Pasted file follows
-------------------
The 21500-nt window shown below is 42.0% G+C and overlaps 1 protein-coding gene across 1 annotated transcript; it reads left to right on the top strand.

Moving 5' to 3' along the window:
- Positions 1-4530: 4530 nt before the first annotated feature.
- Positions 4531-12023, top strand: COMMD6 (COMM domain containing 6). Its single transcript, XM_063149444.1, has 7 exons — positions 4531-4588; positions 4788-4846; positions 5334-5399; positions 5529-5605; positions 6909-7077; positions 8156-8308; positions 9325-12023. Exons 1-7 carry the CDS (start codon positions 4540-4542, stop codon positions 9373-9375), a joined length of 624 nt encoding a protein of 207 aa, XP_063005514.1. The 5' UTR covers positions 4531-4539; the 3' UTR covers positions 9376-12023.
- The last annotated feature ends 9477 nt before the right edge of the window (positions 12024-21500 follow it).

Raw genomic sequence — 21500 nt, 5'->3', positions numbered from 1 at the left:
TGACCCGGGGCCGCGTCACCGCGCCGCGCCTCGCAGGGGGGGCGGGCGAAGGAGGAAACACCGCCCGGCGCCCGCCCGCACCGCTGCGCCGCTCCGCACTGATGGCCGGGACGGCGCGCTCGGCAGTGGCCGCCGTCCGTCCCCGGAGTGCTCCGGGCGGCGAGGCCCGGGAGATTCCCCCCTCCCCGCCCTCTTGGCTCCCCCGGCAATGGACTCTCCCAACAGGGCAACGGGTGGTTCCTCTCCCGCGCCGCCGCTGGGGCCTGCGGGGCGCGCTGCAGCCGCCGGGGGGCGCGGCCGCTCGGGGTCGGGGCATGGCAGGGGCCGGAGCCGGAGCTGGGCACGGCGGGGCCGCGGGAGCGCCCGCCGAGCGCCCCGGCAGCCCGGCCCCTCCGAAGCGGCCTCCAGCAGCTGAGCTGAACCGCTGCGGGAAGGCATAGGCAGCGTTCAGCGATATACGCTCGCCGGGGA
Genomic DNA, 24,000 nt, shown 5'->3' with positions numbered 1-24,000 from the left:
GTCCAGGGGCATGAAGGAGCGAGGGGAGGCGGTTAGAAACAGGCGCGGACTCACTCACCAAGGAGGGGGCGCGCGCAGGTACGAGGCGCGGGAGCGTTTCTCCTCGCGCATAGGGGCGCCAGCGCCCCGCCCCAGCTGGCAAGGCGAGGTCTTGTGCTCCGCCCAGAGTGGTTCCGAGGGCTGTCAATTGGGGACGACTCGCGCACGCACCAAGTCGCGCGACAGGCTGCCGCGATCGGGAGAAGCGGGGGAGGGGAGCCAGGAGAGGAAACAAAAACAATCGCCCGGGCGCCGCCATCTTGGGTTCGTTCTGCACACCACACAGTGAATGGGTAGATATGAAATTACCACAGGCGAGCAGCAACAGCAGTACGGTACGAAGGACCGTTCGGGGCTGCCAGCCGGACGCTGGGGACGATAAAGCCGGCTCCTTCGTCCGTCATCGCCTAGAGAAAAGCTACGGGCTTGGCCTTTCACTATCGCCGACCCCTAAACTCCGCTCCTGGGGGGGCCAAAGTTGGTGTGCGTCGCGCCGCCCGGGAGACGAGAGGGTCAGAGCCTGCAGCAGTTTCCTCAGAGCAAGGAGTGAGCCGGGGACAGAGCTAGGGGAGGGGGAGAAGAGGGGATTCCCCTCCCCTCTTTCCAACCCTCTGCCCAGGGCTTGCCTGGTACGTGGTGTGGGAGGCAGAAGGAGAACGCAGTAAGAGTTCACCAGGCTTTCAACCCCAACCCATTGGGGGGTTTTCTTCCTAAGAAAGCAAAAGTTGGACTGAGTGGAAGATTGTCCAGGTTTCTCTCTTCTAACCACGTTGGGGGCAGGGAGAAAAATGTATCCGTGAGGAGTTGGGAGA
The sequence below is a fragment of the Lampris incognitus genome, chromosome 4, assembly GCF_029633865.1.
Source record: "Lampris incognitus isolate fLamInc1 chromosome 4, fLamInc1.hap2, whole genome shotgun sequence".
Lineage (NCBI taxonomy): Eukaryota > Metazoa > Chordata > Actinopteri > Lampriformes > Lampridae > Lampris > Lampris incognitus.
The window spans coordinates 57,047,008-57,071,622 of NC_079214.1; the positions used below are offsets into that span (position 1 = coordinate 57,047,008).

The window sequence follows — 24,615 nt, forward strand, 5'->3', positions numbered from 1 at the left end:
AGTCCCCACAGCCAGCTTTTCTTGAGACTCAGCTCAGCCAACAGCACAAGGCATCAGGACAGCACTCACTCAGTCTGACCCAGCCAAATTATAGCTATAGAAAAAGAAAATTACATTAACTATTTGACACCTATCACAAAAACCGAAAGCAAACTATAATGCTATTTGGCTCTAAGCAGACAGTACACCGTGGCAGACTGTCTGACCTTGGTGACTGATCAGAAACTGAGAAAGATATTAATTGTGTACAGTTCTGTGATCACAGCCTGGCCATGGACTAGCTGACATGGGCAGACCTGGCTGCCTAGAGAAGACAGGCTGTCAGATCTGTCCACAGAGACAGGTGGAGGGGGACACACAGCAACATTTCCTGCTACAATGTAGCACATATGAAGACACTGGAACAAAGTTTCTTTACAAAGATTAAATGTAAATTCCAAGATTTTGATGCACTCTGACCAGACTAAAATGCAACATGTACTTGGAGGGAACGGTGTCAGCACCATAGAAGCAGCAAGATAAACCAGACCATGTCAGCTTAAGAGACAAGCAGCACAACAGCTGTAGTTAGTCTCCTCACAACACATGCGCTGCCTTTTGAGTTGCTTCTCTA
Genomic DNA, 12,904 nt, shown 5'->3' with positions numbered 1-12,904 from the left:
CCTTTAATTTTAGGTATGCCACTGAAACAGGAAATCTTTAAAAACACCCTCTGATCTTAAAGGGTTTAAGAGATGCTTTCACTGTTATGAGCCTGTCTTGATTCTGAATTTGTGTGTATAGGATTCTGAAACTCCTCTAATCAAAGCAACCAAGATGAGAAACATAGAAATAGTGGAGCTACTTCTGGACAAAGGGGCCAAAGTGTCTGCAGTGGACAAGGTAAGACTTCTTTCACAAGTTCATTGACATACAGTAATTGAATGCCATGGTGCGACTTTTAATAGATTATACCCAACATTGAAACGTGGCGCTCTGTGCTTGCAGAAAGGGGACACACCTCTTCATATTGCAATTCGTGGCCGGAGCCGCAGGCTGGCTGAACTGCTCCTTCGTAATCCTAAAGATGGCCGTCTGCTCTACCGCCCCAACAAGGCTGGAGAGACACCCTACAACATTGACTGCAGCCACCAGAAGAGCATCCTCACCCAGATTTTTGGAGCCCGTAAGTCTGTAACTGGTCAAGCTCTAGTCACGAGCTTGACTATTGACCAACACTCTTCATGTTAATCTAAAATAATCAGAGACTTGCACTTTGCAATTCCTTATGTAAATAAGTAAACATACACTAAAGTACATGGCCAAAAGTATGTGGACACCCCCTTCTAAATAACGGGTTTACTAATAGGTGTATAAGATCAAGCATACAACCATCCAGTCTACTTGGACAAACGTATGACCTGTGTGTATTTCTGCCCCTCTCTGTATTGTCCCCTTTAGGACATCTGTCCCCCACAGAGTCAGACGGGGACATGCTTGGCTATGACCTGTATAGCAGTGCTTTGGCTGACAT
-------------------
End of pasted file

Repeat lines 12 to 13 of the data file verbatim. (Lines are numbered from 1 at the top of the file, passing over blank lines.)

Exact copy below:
Lineage (NCBI taxonomy): Eukaryota > Metazoa > Chordata > Actinopteri > Lampriformes > Lampridae > Lampris > Lampris incognitus.
The window spans coordinates 57,047,008-57,071,622 of NC_079214.1; the positions used below are offsets into that span (position 1 = coordinate 57,047,008).